Friday, December 31, 2010

On Entrances and Exits

If you knew there was a sealed envelope in your desk drawer with the exact date you are to die, would you open it?

About the only thing I know for sure about Janus is that the first month of the year is named after him, and the first day of that month was dedicated to him. He was Roman God of Gates and Doors, his distinctive two faces look toward what is behind and the other toward what lies ahead. His name appears in the title of this blog because that is what I want to do throughout the year.

The descendant traditions of Roman culture are not the only ones who at the end of the old and beginning the New Year, look backward and forward. We’ve been reminded ad nauseam of the “ten most important events of the past year”, and the ten most everything else in every area of life.

In his role as Guardian of Exits and Entrances, Janus was also believed to represent beginnings, as one must come through a door or gate to enter a new place. He was a natural for having his name for the first month of the year, a month referred to by the Ancient Romans as Ianuarius, taken from the Etruscan word jauna which means "door."

Crossing the threshold from 2010 to 2011 tonight is a human invention. I don’t think the operation of the universe has anything to do with the ball dropping at Time’s Square, and yet, however imprecise, the way we mark years reflect something of the way the universe works. Not only that, there seems to be something within us that needs to mark the passage of time. Our culture’s preoccupation with New Year’s resolutions are not imposed on us, unless simply by strength of tradition, but do reflect the sense that in the coming year we (as individuals and communities at all levels) will make some entrances and exits. There is nothing magic about the “New Year,” but recognizing the date change is a reminder of inevitable new beginnings and new endings.

So what would you do with the envelope? I can see a scene where I rush to open it, but a more likely one where I either burn it unopened or keep it sealed and unread. Although some folks believe that with access to a celestial mail system or the right interpretation of their scripture they could know the future, I’m not one of them.

In my view the “future” does not exist as an entity on a continuum with the past and present. The future is shaped by millions of acts made in the past and present. And if there is even a hint of any free will in these decisions, the future is unknowable. With apologies to John Calvin and whatever God in which you believe, the future is simply not yet. While we may see trends in the past and present that make certain results probably in the future, to my way of thinking anyway, they are just that. I choose to believe this because a) it makes sense to me, and b) it means that my decisions, however small, have the possibility of adding something better to the present and the future.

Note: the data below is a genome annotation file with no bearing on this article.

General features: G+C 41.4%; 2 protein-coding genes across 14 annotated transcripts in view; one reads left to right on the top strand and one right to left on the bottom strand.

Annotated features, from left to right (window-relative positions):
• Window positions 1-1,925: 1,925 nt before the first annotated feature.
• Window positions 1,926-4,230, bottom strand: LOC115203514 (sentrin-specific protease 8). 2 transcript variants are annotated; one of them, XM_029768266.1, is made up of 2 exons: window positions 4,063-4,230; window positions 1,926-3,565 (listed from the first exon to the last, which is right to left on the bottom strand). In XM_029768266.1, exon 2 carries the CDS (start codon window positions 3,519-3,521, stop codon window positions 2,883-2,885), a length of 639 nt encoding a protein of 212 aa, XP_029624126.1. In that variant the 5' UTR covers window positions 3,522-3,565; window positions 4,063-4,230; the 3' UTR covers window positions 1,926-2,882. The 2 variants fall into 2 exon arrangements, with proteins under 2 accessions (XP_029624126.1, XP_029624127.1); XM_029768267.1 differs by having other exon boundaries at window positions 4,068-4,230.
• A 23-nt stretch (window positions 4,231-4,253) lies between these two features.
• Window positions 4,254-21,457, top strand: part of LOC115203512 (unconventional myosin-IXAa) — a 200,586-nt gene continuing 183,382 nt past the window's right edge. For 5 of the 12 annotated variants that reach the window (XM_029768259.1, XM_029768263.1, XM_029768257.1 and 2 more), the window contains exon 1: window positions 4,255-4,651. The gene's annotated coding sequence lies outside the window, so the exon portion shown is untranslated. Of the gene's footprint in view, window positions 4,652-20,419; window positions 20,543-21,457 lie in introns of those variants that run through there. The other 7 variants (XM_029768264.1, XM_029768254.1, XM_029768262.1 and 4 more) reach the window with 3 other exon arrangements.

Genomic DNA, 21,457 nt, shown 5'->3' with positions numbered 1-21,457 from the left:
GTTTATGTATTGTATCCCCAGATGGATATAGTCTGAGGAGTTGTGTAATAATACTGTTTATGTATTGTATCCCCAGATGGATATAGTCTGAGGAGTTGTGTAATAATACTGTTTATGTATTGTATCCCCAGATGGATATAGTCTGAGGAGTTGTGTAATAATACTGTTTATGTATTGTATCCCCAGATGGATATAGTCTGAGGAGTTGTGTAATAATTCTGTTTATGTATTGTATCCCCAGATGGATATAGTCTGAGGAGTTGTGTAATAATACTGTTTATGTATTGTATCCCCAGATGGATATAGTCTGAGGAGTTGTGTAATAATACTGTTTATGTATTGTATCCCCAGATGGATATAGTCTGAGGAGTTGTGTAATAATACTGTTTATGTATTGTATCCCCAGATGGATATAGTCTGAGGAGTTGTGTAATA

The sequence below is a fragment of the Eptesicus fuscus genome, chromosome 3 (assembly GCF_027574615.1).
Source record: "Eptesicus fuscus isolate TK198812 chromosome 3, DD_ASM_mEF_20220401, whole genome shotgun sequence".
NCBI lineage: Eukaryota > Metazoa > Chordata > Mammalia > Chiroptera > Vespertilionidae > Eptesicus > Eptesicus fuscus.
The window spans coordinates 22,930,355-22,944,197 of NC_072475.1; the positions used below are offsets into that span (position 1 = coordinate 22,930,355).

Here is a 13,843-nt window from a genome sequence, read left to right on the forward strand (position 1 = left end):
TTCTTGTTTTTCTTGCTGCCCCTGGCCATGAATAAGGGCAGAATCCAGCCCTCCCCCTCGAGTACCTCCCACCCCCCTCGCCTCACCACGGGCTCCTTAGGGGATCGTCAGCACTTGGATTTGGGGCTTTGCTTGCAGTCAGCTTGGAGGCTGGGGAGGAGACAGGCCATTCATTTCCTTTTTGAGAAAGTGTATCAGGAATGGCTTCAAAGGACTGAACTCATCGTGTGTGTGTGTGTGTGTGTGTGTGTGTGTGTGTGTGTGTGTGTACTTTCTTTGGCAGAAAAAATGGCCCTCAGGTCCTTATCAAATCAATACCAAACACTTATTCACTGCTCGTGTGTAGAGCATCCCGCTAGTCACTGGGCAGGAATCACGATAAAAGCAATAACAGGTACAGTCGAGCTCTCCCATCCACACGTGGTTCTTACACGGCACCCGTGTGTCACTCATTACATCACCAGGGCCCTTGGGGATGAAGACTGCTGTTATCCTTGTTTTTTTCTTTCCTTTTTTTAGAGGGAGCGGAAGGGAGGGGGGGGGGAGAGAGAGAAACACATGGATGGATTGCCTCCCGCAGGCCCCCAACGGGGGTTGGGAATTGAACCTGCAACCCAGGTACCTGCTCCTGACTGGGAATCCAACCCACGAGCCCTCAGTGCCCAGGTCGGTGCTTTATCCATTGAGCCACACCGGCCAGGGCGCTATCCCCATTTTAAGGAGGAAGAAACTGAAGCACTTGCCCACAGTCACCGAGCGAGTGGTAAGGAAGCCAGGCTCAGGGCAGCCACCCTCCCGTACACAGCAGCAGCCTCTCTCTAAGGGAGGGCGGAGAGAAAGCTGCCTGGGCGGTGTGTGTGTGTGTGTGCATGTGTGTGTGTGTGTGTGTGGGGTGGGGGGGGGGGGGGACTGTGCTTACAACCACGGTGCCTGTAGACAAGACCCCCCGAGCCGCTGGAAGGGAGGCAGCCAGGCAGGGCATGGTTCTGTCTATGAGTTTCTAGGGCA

The question about the envelope is interesting because of what the possibility evokes. I come down on the side of not wanting to know the date of my death in the future; I don’t even want to know if President Obama will be reelected in 2012. I embrace the notion that my actions may have something to do with when my death comes; whether or not the President is reelected; and on other matters.

So I’ll keep on trying to understand the present by examining the past and seek to make decisions that will make the present better. It is of no little comfort that I have the counsel of so many friends in both these tasks. We have been through many entrances and exits together. Thank you!

- Milo

6 comments:

Debra said...

If one chose to open the envelope, I think the temptation would not be to make the most and best of the time s/he has left, but to try to manipulate circumstances to ensure that the envelope was wrong. Selfish obsession would result, rather than unselfish generosity of spirit.

Jerry said...

The longer I live, the more interested I become in the mystery of it all, on both a personal and more global level. I cherish the sense of it unfolding, so, no -- I wouldn't open the envelope and deny myself the pleasure of not knowing.

Milo Thornberry said...

Thanks Debra and Jerry for both your insights, which in different ways reminded me of what an old friend from Oklahoma used to say. He talked like a country bumpkin but was as bright as anyone I've ever known.

One time I heard him say, "Ya know, the problem with Adam and Eve was that they wanted to know everything and live forever. They had been given a wonderful life in a fruitful garden but they weren't content to be finite. Seems to me, they were just damned ungrateful for what they had been given. Ingratitude was their sin."

Bill said...

Kipling said that "Nothing focuses the attention like being shot at." I agree with you that the future is made of all the nows that coalesces around our lives. Knowing much of anything that is to come is not possible. Still the planner in me would open the envelop. I would think (I would like to think) that know date that I "shuffle off this mortal coil" would be very motivating. It would focus ones attention.

Milo Thornberry said...

I love the "shuffle off this mortal coil".

dan said...

nice New Year's post:

danny bloom (1949-2032)